Subsequent to the fusion of the left ventricular components of the superior and inferior atrioventricular cushions to form the anterior component of the developing mitral valve, the valvar primordium derived from these components guards the greater part of the developing valvar orifice (Figure 25). As the aortic root is in the process of its transfer to the left ventricle, furthermore, the muscular inner heart curvature is interposed between the developing aortic and mitral valvar orifices within the roof of the left ventricle (Figure 25). This remains the situation after the persisting part of the interventricular communication is closed, completing the process of ventricular septation, and walling the aorta into the left ventricle (Figure 27).
Fig. 27. The images show how, at E14.5, when the aortic root is fully committed to the left ventricle, the persisting interventricular communication is closed by fusion of the rightward margins of the atrioventricular (AV) cushions (left hand panel). The right hand panel, which is from the same embryo but sectioned in short axis, shows how the left lateral atrioventricular cushion has expanded to form the mural leaflet of the mitral valve, which is now more extensive than the aortic leaflet, which is derived from the fused left ventricular components of the superior and inferior atrioventricular cushions (Compare with Figure 26). Note also that the aortic root is now fully wedged between the mitral valvar orifice and the muscular ventricular septum.
With closure of the interventricular communication, the aortic root itself is wedged more deeply between the mitral orifice and the muscular ventricular septum. Concomitant with the process of wedging, there is expansion of the leaflet of the mitral valve derived from the left lateral cushion formed within the atrioventricular canal (Figure 27 – right hand panel). At the stage of final closure of the interventricular communication, however, there has been no delamination of the septal leaflet of the developing tricuspid valve. This part of the tricuspid valve is formed from the larger parts of the rightward components of the superior and inferior atrioventricular cushions (Figure 26 – right hand panel), with smaller parts of the ventricular components of the cushions fusing together to close the embryonic interventricular communication (Figure 27 – left hand panel). As the atrioventricular junctions become separated, they also expand, with the mural leaflet of the mitral valve, derived from the left lateral cushion, eventually guarding two-thirds of the mitral valvar circumference. The right junction also expands, with the right lateral cushion forming the antero-superior and inferior leaflets of the tricuspid valve. This expansion of the right atrioventricular junction takes place inferiorly and caudally. The initial site of fusion of the cushions, reinforced on the atrial aspect by the site of fusion of the vestibular spine, then occupies a central location within the cardiac base (Figure 28).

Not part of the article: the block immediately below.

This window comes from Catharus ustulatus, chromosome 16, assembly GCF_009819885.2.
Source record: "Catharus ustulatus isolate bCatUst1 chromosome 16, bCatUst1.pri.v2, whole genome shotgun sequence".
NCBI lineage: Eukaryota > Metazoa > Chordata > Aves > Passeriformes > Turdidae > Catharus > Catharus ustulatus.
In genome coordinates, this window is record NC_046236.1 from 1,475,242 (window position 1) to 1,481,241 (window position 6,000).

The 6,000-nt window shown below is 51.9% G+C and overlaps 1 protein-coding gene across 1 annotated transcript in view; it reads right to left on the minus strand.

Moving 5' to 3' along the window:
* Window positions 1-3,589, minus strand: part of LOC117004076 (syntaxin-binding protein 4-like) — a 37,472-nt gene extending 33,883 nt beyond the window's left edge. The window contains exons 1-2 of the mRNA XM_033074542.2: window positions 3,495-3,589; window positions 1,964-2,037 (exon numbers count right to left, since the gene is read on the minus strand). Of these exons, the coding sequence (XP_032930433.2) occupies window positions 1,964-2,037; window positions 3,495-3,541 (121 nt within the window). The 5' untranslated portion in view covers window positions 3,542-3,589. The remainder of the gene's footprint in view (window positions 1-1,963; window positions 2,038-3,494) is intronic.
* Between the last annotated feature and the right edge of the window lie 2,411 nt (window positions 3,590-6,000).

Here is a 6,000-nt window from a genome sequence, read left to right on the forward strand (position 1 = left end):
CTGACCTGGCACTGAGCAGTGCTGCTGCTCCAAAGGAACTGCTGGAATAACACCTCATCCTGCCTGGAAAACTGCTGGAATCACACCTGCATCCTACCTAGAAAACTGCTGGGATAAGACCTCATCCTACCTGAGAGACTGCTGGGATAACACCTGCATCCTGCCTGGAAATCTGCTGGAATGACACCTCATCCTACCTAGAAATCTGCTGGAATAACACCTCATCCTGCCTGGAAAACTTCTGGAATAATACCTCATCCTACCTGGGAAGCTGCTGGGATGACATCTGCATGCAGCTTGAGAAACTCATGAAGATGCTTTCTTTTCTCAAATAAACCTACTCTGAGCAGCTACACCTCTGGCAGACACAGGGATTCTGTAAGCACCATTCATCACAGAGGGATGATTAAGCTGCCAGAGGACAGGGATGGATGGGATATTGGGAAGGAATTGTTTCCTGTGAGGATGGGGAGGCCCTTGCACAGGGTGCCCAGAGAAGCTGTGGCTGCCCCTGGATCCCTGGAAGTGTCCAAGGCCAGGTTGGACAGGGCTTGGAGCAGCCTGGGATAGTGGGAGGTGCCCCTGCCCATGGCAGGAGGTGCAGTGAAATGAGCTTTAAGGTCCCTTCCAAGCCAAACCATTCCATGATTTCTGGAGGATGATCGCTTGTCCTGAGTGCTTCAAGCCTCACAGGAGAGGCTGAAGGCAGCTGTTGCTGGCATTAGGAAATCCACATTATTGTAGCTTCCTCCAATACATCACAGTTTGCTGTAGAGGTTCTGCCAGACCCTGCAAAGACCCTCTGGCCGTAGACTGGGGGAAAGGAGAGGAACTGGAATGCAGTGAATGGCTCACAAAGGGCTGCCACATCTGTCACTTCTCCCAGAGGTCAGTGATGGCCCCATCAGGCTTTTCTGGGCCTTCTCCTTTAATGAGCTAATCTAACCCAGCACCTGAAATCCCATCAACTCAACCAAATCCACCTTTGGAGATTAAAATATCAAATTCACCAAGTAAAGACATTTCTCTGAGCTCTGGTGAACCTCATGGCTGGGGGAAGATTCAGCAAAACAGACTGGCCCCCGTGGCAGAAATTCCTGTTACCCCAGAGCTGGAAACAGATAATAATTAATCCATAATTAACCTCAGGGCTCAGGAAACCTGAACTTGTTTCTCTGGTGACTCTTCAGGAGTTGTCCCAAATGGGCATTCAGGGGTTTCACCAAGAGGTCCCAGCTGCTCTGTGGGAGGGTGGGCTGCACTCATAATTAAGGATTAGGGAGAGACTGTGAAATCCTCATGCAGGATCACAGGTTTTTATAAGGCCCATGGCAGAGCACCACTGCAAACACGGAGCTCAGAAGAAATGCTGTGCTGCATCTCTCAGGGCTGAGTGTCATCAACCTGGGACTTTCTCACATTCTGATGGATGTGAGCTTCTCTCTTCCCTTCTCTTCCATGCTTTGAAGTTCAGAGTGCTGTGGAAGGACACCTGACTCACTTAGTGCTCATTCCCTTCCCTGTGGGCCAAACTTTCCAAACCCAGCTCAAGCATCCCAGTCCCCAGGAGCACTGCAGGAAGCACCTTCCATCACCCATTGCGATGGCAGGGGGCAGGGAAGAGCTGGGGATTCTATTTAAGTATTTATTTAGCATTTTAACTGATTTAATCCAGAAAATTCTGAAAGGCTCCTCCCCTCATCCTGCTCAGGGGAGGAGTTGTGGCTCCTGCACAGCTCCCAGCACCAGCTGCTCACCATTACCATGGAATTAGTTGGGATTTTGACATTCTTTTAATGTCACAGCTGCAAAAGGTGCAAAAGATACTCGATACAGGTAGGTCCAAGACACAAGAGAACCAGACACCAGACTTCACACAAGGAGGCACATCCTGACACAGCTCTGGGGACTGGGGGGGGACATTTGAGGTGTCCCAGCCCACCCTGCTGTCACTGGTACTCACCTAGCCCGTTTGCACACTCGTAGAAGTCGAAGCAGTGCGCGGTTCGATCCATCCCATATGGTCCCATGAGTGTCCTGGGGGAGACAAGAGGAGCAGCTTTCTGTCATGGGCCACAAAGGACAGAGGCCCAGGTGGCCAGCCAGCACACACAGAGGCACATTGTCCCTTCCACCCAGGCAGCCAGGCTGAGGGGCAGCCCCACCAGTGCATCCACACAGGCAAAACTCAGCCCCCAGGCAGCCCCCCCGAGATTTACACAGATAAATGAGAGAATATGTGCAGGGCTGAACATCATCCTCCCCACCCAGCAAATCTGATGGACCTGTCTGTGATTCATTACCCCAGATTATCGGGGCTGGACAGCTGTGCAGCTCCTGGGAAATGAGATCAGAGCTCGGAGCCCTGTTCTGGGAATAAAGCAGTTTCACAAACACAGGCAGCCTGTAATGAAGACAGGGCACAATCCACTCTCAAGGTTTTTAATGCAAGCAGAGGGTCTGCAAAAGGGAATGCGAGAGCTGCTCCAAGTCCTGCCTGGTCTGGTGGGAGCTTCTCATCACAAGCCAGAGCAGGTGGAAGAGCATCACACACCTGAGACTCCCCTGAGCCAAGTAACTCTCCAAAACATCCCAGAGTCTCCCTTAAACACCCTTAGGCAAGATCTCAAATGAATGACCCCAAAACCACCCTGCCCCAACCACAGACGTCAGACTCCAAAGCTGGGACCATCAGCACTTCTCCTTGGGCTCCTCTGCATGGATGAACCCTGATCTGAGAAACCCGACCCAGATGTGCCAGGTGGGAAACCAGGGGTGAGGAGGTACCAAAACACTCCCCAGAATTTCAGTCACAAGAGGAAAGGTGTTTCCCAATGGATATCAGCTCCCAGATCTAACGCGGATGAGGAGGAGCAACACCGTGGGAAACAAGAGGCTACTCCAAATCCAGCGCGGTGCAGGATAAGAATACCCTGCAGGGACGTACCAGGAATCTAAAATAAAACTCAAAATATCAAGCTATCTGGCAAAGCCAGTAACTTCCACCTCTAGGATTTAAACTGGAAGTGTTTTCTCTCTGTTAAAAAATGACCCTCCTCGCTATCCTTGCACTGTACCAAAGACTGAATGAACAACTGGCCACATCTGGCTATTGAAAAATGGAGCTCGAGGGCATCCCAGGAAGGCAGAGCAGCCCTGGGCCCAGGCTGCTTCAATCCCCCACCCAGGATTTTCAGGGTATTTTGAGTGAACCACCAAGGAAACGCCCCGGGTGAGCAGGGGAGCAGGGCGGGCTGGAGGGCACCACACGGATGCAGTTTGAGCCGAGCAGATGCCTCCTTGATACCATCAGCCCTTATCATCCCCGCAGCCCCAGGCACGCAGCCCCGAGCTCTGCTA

Fig. 28. The images are from a mouse embryo at E15.5. Septation is now complete. The short axis cut, as seen in the left hand panel, shows how the right atrioventricular junction has expanded caudally and inferiorly, permitting formation of the septal, inferior, and anterro-superior leaflets of the tricuspid valve. The mitral valve now has aortic and mural leaflets, with the subaortic outlet interposed between the aortic leaflet and the septum. The star shows how the initial site of fusion of the cushions, the vestibular spine, and the mesenchymal cap now occupies a central location within the cardiac base. The four chamber section, taken along the plane showed by the dotted line, is illustrated in the right hand panel. The white double headed arrows show the separate nature of the right and left atrioventricular junctions. The septal leaflet of the tricuspid valve, however, has still to delaminate from the surface of the ventricular septum (white arrow with black borders).
It is the failure to separate the atrioventricular junctions that is the essence of the so-called “atrioventricular canal defects”. These are best considered as atrioventricular septal defects in the setting of a common atrioventricular junction. The situation is exemplified by the arrangement now identified in mouse embryos prior to term with the so-called “ostium primum” defect. Usually described as an “atrial” septal defect, the sections from the abnormal mice show that the essence of the malformation is retention of an atrioventricular septal defect, but with the leaflets derived from the major atrioventricular cushions fused to the crest of the muscular ventricular septum, so that shunting across the atrioventricular septal defect can take place only at atrial level (Figure 29).